Abrahms Lab


Dr. Briana Abrahms chosen as a Packard Fellow for 2023

Dr. Briana Abrahms has been named a 2023 Packard Fellow for Science and Engineering, according to an Oct. 16 announcement from the David and Lucille Packard Foundation. As one of 20 new fellows across the country, Abrahms, who holds the Boersma Endowed Chair in Natural History and Conservation, will receive $875,000 over five years for her research. Read the full story here. From all of us at the Center for Ecosystem Sentinels: congratulations on this well-deserved honor! ?

Field updates: Botswana, summer 2023

Written by Leigh West African wild dogs are very social animals, living in groups called packs. Wild dog packs have a dominant male and female, and it is this dominant pair that breeds each year to produce litters of pups. Packs of wild dogs are very cooperative, hunting and raising their young together. Two of the wild dogs that the Abrahms Lab collared this summer, Fossey and Cloud, belong to newly formed packs with a very interesting backstory. The dominant male of Marula pack, Sepupa, was killed last summer. This led the pack’s dominant female to leave her home range, …

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Humpback whale in singing position. Photo credit NOAA / Dr. Louis M. Herman

Using the power of models to protect whales from possible ship-strikes

Written by Dr. Anna Nisi We have been building cutting-edge models of species distributions for four great whale species – blue, fin, sperm, and humpback whales. One key threat to the great whales is collisions with shipping vessels, and identifying places where ship-strike risk is high is essential for informing mitigation actions like vessel slow-downs. Our next step is to overlay whale distributions with maps of global shipping traffic, to prioritize these areas for conservation action and help protect these vulnerable species. The results of our work will inform expanding vessel slow-down programs to encompass larger areas and reduce whale …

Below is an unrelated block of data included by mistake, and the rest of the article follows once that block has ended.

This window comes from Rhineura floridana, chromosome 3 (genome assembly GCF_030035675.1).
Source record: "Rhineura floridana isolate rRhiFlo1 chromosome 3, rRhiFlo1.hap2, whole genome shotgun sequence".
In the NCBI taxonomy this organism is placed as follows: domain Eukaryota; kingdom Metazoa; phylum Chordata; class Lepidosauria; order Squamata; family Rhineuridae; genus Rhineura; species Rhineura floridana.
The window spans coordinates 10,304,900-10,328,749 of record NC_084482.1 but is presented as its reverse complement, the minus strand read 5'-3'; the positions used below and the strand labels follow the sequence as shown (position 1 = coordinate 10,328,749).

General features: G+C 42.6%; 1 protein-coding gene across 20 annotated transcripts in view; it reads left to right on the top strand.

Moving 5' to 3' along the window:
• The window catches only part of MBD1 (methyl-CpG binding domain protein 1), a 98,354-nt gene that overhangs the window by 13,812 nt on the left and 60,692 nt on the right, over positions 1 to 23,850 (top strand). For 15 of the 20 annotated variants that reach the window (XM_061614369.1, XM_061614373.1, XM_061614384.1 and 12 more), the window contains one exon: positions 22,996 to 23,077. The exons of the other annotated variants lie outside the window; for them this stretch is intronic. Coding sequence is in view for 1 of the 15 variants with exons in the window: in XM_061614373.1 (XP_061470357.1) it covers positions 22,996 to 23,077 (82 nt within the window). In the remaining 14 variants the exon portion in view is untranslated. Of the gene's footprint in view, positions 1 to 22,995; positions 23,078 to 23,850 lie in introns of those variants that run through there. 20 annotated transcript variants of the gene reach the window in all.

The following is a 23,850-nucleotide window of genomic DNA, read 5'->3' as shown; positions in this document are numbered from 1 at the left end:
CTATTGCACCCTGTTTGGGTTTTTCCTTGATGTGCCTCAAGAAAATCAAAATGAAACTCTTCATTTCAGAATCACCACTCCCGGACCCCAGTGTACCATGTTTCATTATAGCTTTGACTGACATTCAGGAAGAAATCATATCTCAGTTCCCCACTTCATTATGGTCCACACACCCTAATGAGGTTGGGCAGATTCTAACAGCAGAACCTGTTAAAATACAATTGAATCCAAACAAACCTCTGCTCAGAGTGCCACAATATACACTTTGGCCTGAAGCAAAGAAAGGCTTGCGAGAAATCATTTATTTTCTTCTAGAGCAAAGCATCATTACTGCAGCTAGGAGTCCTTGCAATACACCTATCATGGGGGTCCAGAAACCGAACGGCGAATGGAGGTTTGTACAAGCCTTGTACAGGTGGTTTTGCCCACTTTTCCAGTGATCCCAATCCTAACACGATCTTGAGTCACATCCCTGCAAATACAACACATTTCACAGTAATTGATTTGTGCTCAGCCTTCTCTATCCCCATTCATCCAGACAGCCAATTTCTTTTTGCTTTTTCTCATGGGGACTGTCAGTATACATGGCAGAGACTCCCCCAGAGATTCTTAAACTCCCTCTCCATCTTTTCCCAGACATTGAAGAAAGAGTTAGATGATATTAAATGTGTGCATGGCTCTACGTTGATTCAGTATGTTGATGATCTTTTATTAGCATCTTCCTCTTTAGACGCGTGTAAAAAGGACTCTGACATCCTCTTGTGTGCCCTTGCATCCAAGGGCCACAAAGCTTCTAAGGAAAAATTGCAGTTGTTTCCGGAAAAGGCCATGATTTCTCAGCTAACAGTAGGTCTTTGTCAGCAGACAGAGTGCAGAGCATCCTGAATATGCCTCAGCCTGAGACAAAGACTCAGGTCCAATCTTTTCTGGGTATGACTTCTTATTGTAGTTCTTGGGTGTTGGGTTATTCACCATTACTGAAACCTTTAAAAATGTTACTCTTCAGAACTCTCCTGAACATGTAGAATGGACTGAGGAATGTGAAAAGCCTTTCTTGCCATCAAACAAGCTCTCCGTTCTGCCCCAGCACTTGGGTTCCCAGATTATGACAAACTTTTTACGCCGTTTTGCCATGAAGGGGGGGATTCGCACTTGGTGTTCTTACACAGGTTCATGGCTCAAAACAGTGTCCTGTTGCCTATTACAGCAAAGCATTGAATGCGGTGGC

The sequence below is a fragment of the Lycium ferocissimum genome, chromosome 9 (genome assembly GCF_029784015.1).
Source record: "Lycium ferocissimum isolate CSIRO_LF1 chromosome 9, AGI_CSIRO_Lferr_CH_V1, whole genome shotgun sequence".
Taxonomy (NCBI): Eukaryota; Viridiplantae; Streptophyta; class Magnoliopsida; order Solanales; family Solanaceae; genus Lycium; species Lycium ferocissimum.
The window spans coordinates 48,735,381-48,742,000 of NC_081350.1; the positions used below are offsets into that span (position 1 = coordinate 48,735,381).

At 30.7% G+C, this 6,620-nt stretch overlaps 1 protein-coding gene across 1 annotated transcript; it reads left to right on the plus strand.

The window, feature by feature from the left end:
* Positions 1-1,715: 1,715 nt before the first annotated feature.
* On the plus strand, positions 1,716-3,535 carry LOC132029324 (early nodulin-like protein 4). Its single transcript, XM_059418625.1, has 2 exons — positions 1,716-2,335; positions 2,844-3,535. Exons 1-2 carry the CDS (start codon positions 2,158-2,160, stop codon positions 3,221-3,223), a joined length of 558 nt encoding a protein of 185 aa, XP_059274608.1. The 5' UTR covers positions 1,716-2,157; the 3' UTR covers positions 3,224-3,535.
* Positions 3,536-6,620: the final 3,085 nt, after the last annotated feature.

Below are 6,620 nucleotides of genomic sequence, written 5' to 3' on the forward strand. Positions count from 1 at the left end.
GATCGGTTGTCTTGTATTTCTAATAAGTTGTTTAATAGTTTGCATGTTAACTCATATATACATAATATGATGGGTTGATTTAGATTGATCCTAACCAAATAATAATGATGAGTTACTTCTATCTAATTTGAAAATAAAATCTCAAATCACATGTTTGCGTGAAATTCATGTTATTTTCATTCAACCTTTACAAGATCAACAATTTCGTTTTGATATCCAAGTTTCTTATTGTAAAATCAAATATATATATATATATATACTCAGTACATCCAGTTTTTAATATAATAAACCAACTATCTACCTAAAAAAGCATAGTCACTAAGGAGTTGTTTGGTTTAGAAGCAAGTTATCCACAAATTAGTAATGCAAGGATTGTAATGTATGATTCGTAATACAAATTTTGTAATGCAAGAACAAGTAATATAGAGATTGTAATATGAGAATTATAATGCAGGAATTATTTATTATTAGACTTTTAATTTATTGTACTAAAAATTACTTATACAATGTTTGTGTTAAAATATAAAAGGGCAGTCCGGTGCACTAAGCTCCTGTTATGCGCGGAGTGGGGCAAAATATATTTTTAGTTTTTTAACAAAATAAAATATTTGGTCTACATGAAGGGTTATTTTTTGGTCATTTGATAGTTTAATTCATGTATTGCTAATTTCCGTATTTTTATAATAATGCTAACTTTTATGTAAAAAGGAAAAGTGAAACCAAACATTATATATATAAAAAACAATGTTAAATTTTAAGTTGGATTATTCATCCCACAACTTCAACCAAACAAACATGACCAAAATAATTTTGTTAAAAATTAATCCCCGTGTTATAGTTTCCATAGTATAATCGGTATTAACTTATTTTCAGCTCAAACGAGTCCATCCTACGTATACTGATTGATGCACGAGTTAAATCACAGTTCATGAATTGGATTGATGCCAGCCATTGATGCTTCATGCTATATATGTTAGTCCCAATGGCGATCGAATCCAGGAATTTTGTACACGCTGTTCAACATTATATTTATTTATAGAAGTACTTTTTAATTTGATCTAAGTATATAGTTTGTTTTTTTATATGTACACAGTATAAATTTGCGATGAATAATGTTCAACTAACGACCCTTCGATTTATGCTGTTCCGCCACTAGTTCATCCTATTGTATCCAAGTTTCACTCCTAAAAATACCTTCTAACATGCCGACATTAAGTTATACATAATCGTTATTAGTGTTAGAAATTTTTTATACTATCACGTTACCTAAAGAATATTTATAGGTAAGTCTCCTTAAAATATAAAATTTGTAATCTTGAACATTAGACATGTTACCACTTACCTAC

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Abrahms Lab featured on UW Homepage

The Abrahms Lab – Briana Abrahms, Biology assistant professor; Kasim Rafiq, Biology postdoctoral researcher; and Leigh West, Biology graduate student – was featured on the UW Homepage this week for their work studying the behavior of endangered African wild dogs in Botswana. Read the full article on the UW homepage. Congratulations, all!

A blue whale underwater

Climate change as a global amplifier of human–wildlife conflict

Authors: Briana Abrahms, Neil H. Carter, T. J. Clark-Wolf, Kaitlyn M. Gaynor, Erik Johansson, Alex McInturff, Anna C. Nisi, Kasim Rafiq & Leigh WestJournal: Nature Climate ChangeDOI: 10.1038/s41558-023-01608-5Coverage: KUOW, NPR, The Guardian, Newsweek, Scientific American Climate change and human–wildlife conflict are both pressing challenges for biodiversity conservation and human well-being in the Anthropocene…

Long-term, climate-driven phenological shift in a tropical large carnivore

Authors: Briana Abrahms, Kasim Rafiq, Neil R. Jordan, and J. W. McNuttJournal: Proceedings of the National Academy of SciencesDOI:10.1073/pnas.2121667119 Understanding the degree to which animals are shifting their phenology to track optimal conditions as the climate changes is essential to predicting ecological responses to global change…

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